On the Uses of Ridicule, Part II

On the Uses of Ridicule, Part II January 3, 2011

A few months ago, I wrote a post about the uses of ridicule and the role it played in my own journey to atheism. I want to say some more about this subject, and a Daylight Atheism reader (thanks, Peter!) pointed me to this white paper from the Institute of World Politics that I’ll use as a jumping-off point. It’s titled “Ridicule: An instrument in the war on terrorism”, but it has some broader lessons that the atheist movement – or any other underdog group fighting a battle of ideas – can usefully employ.

The paper opens with an observation from an unimpeachable authority:

Used as a means of positive persuasion, humor can be an important public diplomacy tool. “If I can get you to laugh with me,” said comedian John Cleese, “you like me better, which makes you more open to my ideas. And if I can persuade you to laugh at the particular point I make, by laughing at it you acknowledge the truth.”

Following this, there’s a discussion of the many dictators and tyrannies that banned jokes and satire which poke fun at the powers that be – both ancient, such as the Roman empire and Talmudic rabbis, and modern, from Castro’s Cuba to Vladimir Putin’s Russia to Hugo Chavez’s Venezuela. But the gold medal for lacking a sense of humor must surely go to the mullahs of Iran, who, in the 1980s, went so far as to have foreign humorists who lampooned the regime assassinated. (The paper doesn’t name the targets, and I haven’t been able to find other sources referring to these events. If anyone knows more about this, please let me know.)

This is just what we should expect. Most actual or would-be tyrants try to pass themselves off as infallible – they claim to be flawless, to possess limitless strength and wisdom, to never make mistakes and to always know what’s best for everyone – or, in the religious case, they simply claim to be servants of God. Laughter is highly effective at dispelling this fog: by magnifying and exaggerating the leaders’ flaws and foibles, ridicule punctures their pretensions and cuts them down to size. It’s all but impossible to think of a person, or a government or a text, as perfect and flawless when you’re laughing at them.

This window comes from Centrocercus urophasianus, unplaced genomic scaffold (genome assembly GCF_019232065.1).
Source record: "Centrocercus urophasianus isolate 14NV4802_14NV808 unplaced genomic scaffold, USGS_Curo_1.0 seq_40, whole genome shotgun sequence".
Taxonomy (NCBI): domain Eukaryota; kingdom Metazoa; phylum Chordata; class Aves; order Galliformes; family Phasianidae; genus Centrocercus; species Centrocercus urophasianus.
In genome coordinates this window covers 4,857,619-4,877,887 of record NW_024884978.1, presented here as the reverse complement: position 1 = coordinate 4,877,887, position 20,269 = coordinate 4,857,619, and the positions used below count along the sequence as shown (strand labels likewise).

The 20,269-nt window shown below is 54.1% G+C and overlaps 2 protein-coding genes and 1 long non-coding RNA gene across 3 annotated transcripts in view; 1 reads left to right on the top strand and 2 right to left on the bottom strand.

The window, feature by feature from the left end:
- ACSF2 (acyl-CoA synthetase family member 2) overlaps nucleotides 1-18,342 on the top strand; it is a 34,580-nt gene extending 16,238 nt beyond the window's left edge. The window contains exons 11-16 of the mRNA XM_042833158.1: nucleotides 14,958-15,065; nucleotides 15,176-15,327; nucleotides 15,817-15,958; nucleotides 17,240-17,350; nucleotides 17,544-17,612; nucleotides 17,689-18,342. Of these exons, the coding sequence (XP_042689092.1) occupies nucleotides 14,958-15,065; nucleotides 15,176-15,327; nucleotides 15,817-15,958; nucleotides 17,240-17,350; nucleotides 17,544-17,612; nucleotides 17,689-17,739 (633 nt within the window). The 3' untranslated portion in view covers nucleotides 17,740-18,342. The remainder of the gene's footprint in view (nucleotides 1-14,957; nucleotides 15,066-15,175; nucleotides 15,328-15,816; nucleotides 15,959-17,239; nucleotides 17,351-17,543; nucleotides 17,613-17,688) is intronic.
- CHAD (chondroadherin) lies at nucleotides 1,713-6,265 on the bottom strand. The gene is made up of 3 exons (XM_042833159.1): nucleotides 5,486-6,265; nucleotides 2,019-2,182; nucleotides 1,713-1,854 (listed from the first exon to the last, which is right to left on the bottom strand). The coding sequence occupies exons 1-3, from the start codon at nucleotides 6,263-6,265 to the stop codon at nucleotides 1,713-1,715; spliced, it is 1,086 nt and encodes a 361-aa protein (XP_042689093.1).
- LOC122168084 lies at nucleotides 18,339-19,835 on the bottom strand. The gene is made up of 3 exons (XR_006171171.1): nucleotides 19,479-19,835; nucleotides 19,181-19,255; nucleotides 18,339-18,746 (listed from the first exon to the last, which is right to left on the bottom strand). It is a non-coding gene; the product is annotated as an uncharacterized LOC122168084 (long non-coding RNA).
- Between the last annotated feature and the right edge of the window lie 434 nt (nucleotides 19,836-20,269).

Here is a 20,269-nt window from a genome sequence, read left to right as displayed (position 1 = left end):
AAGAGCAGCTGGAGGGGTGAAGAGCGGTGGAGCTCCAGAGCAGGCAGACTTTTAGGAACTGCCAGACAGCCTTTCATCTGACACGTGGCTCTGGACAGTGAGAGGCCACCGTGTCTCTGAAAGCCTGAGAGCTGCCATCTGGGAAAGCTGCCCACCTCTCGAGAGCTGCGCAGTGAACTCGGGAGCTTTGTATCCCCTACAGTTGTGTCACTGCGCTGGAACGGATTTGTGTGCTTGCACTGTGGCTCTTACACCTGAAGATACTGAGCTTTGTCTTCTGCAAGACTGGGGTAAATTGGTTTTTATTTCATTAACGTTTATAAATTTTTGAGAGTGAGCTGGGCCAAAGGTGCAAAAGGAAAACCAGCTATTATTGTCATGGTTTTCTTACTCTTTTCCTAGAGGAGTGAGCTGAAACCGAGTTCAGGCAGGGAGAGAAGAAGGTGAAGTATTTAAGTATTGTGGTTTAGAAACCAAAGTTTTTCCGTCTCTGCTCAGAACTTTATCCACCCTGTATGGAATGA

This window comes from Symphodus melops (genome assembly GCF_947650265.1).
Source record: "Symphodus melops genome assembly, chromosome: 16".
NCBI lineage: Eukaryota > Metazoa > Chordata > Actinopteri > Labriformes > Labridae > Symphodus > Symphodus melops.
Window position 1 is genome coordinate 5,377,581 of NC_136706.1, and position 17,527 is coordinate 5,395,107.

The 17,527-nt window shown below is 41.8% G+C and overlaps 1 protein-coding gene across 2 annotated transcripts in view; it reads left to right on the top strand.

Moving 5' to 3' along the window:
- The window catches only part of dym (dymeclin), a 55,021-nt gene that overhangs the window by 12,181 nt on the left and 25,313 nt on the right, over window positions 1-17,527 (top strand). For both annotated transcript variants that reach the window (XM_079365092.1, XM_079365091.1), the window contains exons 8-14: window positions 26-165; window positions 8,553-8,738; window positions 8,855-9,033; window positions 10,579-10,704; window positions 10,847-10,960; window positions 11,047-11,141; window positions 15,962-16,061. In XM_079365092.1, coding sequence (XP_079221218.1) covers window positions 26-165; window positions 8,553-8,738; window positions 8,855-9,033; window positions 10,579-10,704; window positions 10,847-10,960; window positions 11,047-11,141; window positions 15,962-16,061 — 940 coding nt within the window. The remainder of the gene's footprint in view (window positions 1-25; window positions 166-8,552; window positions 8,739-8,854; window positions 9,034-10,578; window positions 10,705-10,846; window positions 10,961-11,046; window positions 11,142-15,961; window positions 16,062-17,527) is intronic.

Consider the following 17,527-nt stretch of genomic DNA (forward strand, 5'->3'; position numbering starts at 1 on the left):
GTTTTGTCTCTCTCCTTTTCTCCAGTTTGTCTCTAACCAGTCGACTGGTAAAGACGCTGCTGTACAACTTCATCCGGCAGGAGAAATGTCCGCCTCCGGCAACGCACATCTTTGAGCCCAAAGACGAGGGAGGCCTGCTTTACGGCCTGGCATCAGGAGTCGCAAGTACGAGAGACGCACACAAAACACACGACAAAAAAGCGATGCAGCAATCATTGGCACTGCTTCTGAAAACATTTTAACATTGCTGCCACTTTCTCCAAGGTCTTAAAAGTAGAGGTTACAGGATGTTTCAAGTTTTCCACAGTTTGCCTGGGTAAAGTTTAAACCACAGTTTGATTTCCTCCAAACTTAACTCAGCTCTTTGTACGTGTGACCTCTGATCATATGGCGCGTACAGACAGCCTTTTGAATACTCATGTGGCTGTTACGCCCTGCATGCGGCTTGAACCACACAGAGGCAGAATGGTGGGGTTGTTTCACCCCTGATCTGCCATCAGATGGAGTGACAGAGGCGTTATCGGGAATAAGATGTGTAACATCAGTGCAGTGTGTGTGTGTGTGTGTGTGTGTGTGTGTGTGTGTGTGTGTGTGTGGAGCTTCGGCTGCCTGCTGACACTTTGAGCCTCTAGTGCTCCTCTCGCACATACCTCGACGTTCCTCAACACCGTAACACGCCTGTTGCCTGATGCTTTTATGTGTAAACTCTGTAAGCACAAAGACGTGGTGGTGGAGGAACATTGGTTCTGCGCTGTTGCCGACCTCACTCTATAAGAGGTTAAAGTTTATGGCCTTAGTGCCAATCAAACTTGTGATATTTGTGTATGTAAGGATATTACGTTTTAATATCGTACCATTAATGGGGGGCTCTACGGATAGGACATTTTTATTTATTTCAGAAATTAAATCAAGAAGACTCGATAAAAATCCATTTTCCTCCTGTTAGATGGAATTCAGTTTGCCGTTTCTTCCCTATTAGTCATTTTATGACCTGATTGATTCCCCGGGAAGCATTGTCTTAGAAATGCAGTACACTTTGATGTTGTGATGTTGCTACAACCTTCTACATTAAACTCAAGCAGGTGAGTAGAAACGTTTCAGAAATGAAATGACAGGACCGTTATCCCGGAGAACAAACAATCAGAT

By humanizing leaders and authority figures, ridicule clears a path for more substantive criticism. The authors write that, in pre-revolutionary France, constant ridicule “stripped away” the moral legitimacy of the church and the monarchy, paving the way for their overthrow. It “arguably motivated and radicalized the public more than the high-minded philosophies of the revolutionaries” – something that should strike a chord with all assertive modern atheists. Religious institutions usually aren’t afraid of philosophical criticism, because their members have been trained to wave away rational argument through faith. But a good laugh is something that anyone can understand, and it hits at the same emotional level where religious faith usually resides.

Another telling point is that, in addition to banning humorous displays by others, cruel leaders and autocratic governments tend to lack a sense of humor themselves. They generally require “either adulation or fear”, no other response in between. This description ought to sound familiar to atheists who notice that the Bible contains a distinct absence of humor. Ironically, as the paper points out, Adolf Hitler in particular was known to take pleasure in playing cruel jokes on others – similar to the way the Bible always depicts God’s laughter as merciless mockery of the doomed, never as genuine merriment.

Ridicule cracks this brittle facade and brings all clay-footed idols crashing down to earth. Against opponents who take themselves absolutely seriously and have no room in their worldview for irony or ambiguity, it’s a highly effective weapon. Religious texts also teach their followers to expect hostility and persecution – in fact, they thrive on it – but ridicule and satire are harder for them to deal with. For all these reasons, ridicule is a uniquely – and asymmetrically – powerful means of persuasion, which is why it should be an essential part of the atheist movement’s strategy.

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